This post is a bit out of character.
It’s going to be just a little bitchy, a little whiny, and a little lame.
So, as you probably know, I’m a writer. I write. Specifically, I write fiction. But apparently I’m not supposed to blog about writing, just as I’m not supposed to blog about my product. (This is according to some so-called experts in the field. I’m not disputing what any one person has said, blogged or written about, because I’ve read several articles this past week that basically make that same point.)
Now, I already knew this. I made a comment in a post that I wrote a while back that I didn’t intend to blog about the so-called writing method. For the most part, I’ve kept that promise.
I figured what I would do instead is just WRITE. That’s why I do a serial fiction series installment every week. That’s why I support other indie authors and buy their books. That’s why I pour my heart and soul into my WIP every single day.
I have to blog about my product…isn’t that THE POINT?
But the consensus seems to be that people don’t want you to blog about that.
Well…what the hell am I supposed to blog about?
Well you see, they tell you, your readers want to read about *you*, not your work. They want witty, entertaining blog posts about your dog, your dinner, your sexual orientation. They want your opinions on the latest “Twilight” film, on where to go hiking in Nantucket, and how you raise your epileptic teenager. If they like you, based on all of this Non-writing crap that you spew forth on a regular basis, then they’ll buy your book.
Well, frankly, that kind of sucks.
Now don’t get me wrong — I totally understand. In today’s social networking megolith, we don’t want to have things sold to us, but we want to be “friends”. We want people to woo us with their wit and charm, and if they make us feel happy then we’ll buy something from them…so, really, they ARE just selling us something, but we’re happy because we don’t ACT like they’re selling us something.
Somehow, by spilling our social networking into our sales, we’ve convinced ourselves it isn’t sales anymore.
Huh? It may not taste or smell like sales, folks, but it’s STILL sales!
This is all very exhausting for me. I’m trying to pull it off, but I have one major problem: I’m not very interesting.
Seriously. I’m an accountant for a role-playing game company, for Christ’s sake! I have two medically challenged children. (I try not to talk about them too much because, frankly, I don’t want people to think I’m playing the sympathy card.) I walk 4 miles as part of my daily commute. I like most sequels better than the first (film, book, whatever). I’m either manic-depressive or just incredibly moody, I’m not sure which. I like to dance. I worship Wile E. Coyote.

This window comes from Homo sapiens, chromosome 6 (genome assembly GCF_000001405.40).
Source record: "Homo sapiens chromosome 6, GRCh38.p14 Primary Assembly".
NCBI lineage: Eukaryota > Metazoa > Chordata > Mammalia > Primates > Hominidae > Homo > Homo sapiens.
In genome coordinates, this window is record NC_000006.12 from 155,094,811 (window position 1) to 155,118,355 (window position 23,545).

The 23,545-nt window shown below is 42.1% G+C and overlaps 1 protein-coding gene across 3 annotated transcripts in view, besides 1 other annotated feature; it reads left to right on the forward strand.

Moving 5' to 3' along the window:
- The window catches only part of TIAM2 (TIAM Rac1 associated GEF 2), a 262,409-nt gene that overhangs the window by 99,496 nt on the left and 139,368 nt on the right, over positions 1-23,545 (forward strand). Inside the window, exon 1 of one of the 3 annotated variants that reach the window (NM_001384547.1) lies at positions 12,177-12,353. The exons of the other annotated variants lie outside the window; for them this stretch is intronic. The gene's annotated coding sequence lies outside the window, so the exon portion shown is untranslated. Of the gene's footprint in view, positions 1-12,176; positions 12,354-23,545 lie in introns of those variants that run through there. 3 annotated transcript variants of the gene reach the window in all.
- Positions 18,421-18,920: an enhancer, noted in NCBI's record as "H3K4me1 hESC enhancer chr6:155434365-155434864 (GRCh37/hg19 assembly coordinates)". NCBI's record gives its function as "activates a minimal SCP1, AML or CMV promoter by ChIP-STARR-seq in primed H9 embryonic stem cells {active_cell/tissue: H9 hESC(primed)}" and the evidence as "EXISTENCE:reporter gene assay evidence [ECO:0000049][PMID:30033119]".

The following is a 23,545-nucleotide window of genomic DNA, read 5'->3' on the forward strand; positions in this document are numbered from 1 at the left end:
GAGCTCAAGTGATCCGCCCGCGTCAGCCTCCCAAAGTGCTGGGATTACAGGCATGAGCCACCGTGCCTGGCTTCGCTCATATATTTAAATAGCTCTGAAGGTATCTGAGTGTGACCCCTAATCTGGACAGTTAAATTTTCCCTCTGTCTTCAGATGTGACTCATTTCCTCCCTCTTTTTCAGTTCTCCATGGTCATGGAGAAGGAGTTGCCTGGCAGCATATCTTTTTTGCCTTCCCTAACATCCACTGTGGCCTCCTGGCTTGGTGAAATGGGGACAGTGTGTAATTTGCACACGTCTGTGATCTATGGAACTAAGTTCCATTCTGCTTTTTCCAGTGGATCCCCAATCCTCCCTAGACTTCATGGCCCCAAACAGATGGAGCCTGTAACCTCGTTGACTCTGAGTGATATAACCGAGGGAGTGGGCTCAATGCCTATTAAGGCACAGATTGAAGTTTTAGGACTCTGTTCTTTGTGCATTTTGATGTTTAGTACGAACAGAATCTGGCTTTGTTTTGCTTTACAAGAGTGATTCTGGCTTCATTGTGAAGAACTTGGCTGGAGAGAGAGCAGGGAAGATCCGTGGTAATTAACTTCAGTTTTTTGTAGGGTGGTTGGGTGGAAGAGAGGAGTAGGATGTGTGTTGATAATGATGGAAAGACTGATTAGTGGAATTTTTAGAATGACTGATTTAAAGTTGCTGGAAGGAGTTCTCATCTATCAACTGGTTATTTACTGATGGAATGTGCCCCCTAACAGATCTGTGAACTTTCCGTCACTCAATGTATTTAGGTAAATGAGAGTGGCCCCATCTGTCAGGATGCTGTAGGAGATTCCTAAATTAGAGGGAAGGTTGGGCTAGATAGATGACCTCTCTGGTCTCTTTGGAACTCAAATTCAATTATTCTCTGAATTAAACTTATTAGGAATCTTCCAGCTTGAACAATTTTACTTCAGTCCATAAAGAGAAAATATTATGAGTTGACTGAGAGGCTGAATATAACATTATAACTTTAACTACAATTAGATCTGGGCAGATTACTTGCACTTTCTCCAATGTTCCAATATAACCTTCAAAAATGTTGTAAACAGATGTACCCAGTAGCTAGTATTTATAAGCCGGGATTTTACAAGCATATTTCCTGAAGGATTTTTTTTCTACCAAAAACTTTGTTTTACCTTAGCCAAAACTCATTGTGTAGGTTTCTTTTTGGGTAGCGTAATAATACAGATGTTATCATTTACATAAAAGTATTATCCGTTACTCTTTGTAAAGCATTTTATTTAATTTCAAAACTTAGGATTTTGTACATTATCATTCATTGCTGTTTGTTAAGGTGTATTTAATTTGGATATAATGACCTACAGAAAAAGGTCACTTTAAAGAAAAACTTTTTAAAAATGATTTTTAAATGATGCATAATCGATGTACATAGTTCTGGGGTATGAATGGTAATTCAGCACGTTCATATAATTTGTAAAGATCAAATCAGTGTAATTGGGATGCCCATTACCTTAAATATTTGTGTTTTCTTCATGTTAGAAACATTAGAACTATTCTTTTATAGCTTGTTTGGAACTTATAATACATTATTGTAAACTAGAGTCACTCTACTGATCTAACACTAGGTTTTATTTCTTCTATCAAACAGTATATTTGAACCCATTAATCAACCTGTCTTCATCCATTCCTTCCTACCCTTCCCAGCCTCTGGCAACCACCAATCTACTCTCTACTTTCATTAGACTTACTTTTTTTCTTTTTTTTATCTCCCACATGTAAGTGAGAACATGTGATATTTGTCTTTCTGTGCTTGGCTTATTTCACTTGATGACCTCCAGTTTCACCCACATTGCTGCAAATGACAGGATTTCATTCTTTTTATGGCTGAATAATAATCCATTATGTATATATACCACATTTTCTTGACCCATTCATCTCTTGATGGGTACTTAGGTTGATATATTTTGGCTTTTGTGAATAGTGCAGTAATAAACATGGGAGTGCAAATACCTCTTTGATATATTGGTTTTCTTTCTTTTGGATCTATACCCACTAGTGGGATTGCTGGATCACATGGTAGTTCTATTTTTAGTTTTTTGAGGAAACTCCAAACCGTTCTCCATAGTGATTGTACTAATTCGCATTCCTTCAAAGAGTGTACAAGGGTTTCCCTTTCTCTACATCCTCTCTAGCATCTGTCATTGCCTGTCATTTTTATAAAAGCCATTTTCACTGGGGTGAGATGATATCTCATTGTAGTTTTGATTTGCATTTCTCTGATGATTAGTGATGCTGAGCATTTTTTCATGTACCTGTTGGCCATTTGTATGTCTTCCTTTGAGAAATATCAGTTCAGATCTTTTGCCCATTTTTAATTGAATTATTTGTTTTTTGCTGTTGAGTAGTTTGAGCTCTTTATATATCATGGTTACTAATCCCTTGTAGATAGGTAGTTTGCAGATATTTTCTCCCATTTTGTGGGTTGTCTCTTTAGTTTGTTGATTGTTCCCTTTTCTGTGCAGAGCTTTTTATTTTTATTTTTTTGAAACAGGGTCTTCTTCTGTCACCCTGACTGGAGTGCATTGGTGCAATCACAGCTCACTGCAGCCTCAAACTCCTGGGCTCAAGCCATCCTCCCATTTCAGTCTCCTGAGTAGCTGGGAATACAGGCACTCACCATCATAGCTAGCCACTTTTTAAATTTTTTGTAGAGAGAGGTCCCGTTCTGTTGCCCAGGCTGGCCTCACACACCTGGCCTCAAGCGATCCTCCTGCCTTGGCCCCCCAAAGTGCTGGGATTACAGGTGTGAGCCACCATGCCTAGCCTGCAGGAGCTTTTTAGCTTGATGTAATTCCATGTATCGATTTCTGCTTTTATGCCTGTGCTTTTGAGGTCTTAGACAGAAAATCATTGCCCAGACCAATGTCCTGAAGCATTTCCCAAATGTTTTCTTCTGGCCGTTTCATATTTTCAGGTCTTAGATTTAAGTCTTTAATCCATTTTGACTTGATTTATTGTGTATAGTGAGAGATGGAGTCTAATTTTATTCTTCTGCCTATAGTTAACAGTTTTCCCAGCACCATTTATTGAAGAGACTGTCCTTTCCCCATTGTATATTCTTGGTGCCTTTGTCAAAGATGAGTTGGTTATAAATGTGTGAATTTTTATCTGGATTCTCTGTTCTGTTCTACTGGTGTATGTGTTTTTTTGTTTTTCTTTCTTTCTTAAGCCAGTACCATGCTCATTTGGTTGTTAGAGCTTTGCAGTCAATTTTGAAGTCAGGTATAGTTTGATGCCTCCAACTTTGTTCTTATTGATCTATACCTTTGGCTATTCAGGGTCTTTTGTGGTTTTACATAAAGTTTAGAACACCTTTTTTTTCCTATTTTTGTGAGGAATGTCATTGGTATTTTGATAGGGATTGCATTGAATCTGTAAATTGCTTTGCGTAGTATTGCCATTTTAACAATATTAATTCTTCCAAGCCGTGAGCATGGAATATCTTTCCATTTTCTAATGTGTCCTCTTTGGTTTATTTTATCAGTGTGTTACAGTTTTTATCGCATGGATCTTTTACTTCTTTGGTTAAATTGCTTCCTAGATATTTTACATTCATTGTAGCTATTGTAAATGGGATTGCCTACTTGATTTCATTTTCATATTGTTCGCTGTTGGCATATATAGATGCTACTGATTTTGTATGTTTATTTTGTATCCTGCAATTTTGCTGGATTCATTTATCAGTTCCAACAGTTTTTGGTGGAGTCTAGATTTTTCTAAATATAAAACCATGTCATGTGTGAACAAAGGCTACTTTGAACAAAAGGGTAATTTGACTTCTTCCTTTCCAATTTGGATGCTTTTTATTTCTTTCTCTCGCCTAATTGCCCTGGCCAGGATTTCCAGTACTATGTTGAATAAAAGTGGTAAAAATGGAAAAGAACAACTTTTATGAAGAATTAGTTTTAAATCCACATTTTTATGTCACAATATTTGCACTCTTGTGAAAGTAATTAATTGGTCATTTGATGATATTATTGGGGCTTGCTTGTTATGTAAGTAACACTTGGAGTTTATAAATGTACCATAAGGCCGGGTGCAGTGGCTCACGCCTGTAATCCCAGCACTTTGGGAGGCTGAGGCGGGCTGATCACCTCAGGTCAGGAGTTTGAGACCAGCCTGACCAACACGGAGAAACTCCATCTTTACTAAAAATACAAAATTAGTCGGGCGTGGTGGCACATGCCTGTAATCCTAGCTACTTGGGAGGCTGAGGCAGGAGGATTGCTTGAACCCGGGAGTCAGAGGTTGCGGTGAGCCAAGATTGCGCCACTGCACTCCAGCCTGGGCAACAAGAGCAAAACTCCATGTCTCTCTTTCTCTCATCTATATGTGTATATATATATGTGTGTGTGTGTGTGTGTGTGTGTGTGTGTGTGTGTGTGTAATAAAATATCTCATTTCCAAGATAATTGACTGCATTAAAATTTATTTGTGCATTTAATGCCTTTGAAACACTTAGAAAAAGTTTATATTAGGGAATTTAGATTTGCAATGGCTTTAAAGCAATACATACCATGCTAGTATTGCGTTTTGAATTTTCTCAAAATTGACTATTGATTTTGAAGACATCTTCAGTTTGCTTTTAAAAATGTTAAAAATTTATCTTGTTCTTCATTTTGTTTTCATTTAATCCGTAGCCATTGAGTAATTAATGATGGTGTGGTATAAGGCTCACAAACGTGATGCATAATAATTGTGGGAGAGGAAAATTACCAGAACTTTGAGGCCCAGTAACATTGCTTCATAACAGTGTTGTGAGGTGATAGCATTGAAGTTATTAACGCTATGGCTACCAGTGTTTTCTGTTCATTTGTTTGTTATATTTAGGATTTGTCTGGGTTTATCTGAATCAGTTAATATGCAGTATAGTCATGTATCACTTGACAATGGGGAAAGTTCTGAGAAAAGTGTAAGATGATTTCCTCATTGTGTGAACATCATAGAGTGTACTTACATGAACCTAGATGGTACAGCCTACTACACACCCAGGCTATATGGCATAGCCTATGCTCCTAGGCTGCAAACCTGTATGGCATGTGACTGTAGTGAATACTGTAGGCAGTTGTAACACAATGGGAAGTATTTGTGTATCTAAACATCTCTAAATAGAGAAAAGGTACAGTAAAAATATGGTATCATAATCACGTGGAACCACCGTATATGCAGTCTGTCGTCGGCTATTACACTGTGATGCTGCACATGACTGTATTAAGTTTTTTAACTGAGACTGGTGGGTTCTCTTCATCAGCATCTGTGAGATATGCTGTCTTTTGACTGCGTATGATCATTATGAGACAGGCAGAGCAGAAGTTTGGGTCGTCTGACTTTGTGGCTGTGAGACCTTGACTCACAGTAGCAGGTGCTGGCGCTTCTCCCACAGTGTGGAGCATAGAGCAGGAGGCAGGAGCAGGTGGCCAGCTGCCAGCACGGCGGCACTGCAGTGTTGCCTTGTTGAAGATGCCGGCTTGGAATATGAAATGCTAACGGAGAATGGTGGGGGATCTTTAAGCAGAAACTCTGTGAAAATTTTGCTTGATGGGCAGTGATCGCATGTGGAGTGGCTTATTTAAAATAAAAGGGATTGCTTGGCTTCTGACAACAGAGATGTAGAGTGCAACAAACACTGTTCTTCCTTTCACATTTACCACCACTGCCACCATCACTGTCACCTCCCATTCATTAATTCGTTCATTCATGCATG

Who. CARES. Seriously, do you give a shit about any of this?
Because what I care about is the fact that I have poured my heart, soul and lifeblood into writing a book. It’s AWESOME. I have never written anything this good before, and it’s going to be a hell of a challenge to write anything this good again. I am not, by nature, a boastful person…ok, hell, I’m scared to hell of ANY sort of social situation..so when I tell you how amazing I think my own book is, you should believe me. (Or at least believe that I believe it.)
But do you really need to know that I still cry about my Dad’s death every once in a while for you to want to buy my book? Is it really important for you to know that I speak German to be convinced that ”Blood Skies” is the most exciting thing you’ll read this year? When did this happen, that a body of work is no longer able to speak for itself, when we have to cajole and convince and schmooze in order to convince you to look at something that, when taken on it’s own merit, will absolutely blow you away?
I understand. I do. A consumer only has so much money to spend, and there’s a lot of stuff to buy out there. A lot of it is crap. You don’t want to waste your money, and you don’t want to waste your time. You want to buy something from somebody you trust, and in order to trust them, you need to know them. I get it.
Well…I sort of get it. I met two of my closest online friends because I thought their work looked cool, and I got to know them after I checked it out. Turns out they were as cool as their work. Will it always work like that? No. But dammit, I wish more people would take a chance sometimes.
So does a social introvert like me, who on the best of days doesn’t like to talk about himself at ALL, who would rather speak through the quality of his work rather than bullshit you into thinking he’s a terribly interesting guy, even stand a chance?
To set the record straight: I don’t think the way that social marketing works is wrong. Frankly, I’m just afraid that I really suck at it. That, of course, raises the question “Well, if you have so much trouble with the social media networking thing, Steve, why the hell are you doing this in the first place?”.
And that, my friends, is the real question, but the answer is pretty easy: I “do this” because I write.
I prefer not to get too much social marketing in my writing. I prefer to let my work speak for itself. If I comment on your tweets or your blog, if we chat online, or if I’ve subscribed to your feed and I follow you, guess what? It isn’t because I’m looking for a handout, or because I think it would build good PR for my site. It isn’t because a social networking guru said I should.
It’s because I actually think you’re interesting. If I bought your book, it’s probably because I thought it looked cool. Weird, I know, but that’s just the way I am.